From The Story of Dartmouth, by John P. Martin:

In January of 1903 Captain J. Taylor Wood of Halifax, lectured before the Dartmouth Literary Society on his experiences while in command of the “Tallahassee” during the American Civil War.

An Act to incorporate the Banook Canoe Club Limited we passed by the Legislature in April. The capital stock was $3,000, an the incorporators were Arthur Weston, Robert E. Finn, Kenneth I Forbes, W. H. Sterns, jr., and J. P. L. Stewart.

At Ottawa in May, James D. McKenna of Dartmouth, enthralled everyone in the darkened House of Commons by singing a beautiful love-song from the press-gallery after an electric-light failure had interrupted regular proceedings.

In July 1903, young people under the leadership of James Buchell arranged a monster fair called “Casazo” on the Common field. Nearly $600 was realized to improve that playground. As a holiday had been proclaimed for the event, no further effort was made to hold a Natal Day celebration.

At a plebiscite in August, the question of borrowing $60,000 for extension of the water and sewerage system to the north-end, was defeated by a vote of 56 to 53. Some residents of that section voted against the project. The public supply of water furnished by the pipe at Fairbanks and Best Streets, may have influenced residents in the neighborhood of Black Rock.

This Black Rock area was then somewhat distinct and separate from the clusters of Ropework houses to the northeast. Along the upper side of Windmill Road from School Street to Dawson Street, stretched the scraggy growth of undeveloped Common, and the vacant fields of David Falconer at Lyle Street. On the opposite side, the only dwelling between Lyle and Jamieson Streets, was the old “Joe Howe house” at the foot of Dawson Street. (See photo).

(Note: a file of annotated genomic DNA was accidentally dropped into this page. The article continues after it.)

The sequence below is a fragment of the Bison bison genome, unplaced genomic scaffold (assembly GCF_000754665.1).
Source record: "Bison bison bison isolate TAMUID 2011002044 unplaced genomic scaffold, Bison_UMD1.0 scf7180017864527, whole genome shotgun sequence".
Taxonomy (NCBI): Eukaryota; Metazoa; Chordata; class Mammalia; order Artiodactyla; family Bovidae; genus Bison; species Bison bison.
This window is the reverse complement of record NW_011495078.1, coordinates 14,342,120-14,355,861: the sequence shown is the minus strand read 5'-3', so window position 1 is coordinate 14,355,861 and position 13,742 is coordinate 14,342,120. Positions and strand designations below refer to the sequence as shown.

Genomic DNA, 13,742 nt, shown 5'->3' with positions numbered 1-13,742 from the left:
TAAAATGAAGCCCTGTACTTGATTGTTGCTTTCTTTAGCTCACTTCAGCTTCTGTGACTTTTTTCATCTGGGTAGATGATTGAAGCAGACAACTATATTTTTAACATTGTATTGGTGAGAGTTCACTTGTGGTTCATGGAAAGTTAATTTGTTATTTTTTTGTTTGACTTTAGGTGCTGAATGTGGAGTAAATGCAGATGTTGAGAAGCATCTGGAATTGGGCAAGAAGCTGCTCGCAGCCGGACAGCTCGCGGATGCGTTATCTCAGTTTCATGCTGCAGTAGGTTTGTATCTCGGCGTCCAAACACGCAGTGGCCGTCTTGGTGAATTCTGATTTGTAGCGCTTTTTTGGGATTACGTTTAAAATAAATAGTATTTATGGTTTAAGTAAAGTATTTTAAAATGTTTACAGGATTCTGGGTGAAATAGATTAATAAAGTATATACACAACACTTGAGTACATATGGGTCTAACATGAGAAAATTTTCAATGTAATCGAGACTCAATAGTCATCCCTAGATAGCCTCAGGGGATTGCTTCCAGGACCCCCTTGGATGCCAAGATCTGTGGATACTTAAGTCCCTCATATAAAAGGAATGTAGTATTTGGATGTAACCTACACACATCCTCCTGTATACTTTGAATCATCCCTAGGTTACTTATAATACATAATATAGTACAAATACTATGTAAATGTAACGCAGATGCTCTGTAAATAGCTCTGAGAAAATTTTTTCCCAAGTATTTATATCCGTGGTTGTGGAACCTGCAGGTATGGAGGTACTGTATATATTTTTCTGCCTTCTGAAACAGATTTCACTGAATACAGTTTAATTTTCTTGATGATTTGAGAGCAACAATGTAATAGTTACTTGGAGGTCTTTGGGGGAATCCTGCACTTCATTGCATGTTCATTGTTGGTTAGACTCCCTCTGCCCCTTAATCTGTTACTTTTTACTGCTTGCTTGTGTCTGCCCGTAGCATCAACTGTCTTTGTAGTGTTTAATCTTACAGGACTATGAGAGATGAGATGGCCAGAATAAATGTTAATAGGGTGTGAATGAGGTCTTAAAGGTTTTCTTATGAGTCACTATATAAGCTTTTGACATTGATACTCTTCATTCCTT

Many of the taxpayers in the far north-end did not as yet want water and sewerage expenses, because they had their own pumps and wells. In addition, there was an unfailing supply of wash-water flowing down to the harbour from Albro Lake.

A Manual Training class under H. W. Hewitt was instituted in Central School building that autumn. An item in the local paper stated that an occasional automobile was to be seen on the ferry. The “Dartmouth Patriot” moved down the hill to a low building which then stood on the location of the present waiting-room at the ferry. The Dominion Molasses Company acquired a part of the Hamilton field. The name of Toney Street was changed to Beresford Avenue. Paul Street became Bolton Terrace.

This is Greenvale School from the corner of Ochterloney and Pine Streets taken sometime during the early 1900s, and showing some of David Falconer’s trees and others already described. The building then contained two stories, providing for eight classrooms. The principals office was in the northern part of the second floor where “Central” was set up for the school telephone system having connection with Tuft’s Cove School, Park School, Central School, Hawthorne School, North Woodside School and the Town Hall.